In fact, they also faced issues with the timelines promised by the fabricators.

“There were delays as multiple things had to be checked. For instance, we were not able to launch our summer range on time, and several months were lost,” he says.

The co-founders felt the only way to solve these issues was to manufacture the apparel on their own and tie-up with exclusive fabricators as the business grew. 

With a designer, four machines, and a team of eight, Anusha and Alok started manufacturing women’s western wear products in a small facility in Noida.

While this did alleviate the issues faced with the fabricators, the real turning point came when Anusha approached a brand on-boarder at Myntra.

She says, “Till that point, we had products only on our website, and this person from Myntra really liked the designs on it. Despite being a small brand, we were onboarded on Myntra and were exclusive with the platform for six months.”

The extra visibility from Myntra provided a booster shot to Berrylush’s sales, and as more revenue came in, the brand partnered with exclusive fabricators. In fact, it increased its own production capacity to over 100 machines.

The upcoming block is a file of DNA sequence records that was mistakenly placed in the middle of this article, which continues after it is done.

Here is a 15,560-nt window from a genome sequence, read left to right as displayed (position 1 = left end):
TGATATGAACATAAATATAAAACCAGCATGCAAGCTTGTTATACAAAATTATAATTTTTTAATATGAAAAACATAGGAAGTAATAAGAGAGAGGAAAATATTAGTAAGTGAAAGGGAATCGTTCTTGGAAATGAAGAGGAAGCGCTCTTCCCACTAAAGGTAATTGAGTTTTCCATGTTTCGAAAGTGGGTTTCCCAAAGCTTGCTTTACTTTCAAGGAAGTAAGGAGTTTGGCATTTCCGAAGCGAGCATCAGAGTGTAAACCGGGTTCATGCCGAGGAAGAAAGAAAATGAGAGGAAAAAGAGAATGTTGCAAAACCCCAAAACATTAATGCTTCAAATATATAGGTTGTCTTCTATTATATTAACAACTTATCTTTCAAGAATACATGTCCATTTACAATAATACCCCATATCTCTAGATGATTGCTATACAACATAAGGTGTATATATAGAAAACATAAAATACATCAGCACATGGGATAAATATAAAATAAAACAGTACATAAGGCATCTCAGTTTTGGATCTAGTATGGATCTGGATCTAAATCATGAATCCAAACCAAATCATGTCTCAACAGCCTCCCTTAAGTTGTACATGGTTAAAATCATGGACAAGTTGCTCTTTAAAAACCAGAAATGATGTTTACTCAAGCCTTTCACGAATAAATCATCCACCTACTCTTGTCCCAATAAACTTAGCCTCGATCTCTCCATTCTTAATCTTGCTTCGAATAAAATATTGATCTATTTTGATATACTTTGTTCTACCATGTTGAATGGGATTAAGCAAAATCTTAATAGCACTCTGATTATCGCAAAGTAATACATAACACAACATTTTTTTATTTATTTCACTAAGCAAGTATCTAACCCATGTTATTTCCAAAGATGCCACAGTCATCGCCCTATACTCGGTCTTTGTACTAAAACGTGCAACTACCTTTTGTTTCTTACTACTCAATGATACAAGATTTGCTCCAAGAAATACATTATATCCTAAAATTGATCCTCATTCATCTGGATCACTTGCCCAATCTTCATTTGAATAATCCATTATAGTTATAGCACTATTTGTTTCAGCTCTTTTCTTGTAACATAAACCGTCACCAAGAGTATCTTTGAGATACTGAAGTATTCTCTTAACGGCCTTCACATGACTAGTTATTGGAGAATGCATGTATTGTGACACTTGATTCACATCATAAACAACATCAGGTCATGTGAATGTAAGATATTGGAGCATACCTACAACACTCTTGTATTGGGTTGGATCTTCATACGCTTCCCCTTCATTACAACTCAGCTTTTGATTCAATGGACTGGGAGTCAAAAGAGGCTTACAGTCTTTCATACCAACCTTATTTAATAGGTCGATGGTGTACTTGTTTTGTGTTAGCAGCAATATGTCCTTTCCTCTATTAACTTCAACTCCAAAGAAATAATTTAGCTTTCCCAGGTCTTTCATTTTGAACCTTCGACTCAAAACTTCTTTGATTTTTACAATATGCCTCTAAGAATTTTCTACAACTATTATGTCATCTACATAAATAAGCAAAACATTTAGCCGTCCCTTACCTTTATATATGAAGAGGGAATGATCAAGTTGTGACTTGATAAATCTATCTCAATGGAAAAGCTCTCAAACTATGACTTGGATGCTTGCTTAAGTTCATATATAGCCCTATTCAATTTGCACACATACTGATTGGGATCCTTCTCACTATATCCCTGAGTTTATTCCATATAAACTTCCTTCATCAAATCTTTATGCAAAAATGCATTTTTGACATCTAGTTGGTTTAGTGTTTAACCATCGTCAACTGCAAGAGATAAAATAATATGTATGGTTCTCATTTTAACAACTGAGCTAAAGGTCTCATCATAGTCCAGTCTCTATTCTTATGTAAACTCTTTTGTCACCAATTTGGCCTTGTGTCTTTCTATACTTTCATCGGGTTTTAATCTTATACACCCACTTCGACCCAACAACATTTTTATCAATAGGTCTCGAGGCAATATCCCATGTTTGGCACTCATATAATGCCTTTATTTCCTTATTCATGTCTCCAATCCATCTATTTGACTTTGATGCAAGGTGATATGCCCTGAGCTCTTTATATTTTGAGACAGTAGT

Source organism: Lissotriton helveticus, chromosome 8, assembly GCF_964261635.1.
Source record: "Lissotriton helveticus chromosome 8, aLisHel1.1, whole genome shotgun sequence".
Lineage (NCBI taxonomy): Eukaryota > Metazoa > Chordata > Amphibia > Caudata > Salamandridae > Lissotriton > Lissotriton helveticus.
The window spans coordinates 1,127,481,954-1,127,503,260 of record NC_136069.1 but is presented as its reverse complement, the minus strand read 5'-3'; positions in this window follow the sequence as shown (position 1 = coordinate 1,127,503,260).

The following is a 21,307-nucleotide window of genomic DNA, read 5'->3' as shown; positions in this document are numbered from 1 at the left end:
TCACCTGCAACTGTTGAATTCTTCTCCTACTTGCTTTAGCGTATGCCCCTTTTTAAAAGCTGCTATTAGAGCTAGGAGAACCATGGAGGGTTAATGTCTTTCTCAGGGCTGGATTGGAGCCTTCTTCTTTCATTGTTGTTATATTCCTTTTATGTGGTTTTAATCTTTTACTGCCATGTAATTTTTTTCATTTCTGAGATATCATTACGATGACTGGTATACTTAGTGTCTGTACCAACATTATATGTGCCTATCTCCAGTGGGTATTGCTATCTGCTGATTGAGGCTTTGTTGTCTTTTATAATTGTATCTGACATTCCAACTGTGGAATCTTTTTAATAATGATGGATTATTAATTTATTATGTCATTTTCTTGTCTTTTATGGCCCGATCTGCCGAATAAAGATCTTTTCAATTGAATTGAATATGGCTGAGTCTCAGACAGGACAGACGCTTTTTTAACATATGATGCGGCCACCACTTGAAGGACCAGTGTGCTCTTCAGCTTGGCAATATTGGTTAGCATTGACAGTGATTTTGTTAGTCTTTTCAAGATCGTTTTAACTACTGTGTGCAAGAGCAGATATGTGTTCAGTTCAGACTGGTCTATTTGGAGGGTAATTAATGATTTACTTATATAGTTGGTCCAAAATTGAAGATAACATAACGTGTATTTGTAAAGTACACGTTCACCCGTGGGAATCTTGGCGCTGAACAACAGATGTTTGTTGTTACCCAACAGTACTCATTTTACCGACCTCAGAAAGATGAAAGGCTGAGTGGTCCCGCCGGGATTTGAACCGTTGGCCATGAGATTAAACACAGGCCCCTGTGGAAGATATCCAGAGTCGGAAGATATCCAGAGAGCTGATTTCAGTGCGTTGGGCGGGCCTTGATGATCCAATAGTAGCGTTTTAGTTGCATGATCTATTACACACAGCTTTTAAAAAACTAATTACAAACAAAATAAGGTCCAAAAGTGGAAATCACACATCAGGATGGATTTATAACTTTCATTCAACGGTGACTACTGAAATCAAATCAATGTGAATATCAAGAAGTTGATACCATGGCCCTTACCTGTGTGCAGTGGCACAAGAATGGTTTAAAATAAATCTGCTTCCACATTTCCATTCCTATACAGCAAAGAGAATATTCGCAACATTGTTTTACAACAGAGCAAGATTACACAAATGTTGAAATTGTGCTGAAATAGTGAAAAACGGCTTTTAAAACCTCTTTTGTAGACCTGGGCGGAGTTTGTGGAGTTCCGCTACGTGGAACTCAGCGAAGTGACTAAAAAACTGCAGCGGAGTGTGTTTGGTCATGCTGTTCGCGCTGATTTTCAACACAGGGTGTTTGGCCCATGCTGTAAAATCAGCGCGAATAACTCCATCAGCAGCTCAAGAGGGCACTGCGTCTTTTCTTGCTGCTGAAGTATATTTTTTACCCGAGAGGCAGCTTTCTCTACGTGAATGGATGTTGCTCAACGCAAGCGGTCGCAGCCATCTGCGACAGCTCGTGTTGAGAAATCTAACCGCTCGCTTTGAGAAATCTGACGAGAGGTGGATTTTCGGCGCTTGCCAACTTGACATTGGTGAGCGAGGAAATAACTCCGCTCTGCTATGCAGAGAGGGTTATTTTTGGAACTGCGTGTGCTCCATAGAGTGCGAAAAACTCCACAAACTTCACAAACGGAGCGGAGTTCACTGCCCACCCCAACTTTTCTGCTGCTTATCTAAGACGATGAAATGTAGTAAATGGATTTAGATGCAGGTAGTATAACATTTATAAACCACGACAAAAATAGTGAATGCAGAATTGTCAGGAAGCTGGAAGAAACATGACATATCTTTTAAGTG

Along the way, Berrylush took a Rs 2 crore collateral-free loan and a Rs 2 crore collateral-backed bank loan to fund growth. Anusha’s father also invested another Rs 20 lakh, bringing his total contribution to Rs 30 lakh.

“Investing these funds in our factory has helped us become profitable early on. We have good margins on our products, and we reinvest profits into the business,” says Alok.

Berrylush's warehouse dispatching team

Market scenario and future plans

According to Statista data, in 2018, the Indian women’s western wear market was around Rs 23,500 crore, estimated to reach Rs 62,500 crore in 2023.

As this market aligns itself with the latest global trends, D2C brands such as Berrylush are aiming to make the most of their digital advantage.

The Berrylush founders list women’s western wear brands Sassafras, Harpa, Rare, plusS, Athena, and Faballey as their competitors. Anusha and Alok say Berrylush is staying ahead of the curve by selling and marketing across online channels and domains, while some competitors are exclusive to certain marketplaces.

After making it through a difficult period of halted production induced by the nationwide lockdown in 2020, they are now looking forward to the future. 

“Customers posted photos of them wearing party and vacation apparel even at home. This brought us faith that ecommerce will boom, and customers will continue to embrace online shopping for our products,” Anusha says.

The couple is looking to scale Berrylush and increase its sales in India, as well as venture into markets in countries in the Middle East, Africa, Europe, etc.

Alok says, “Our objective is to build a scalable business, and we complement each other’s strengths. Anusha takes charge of designs and production, while I implement the business model and sales. We also have an ERP system in place to manage everything. We are now able to scale the brand quickly.”

Edited by Suman Singh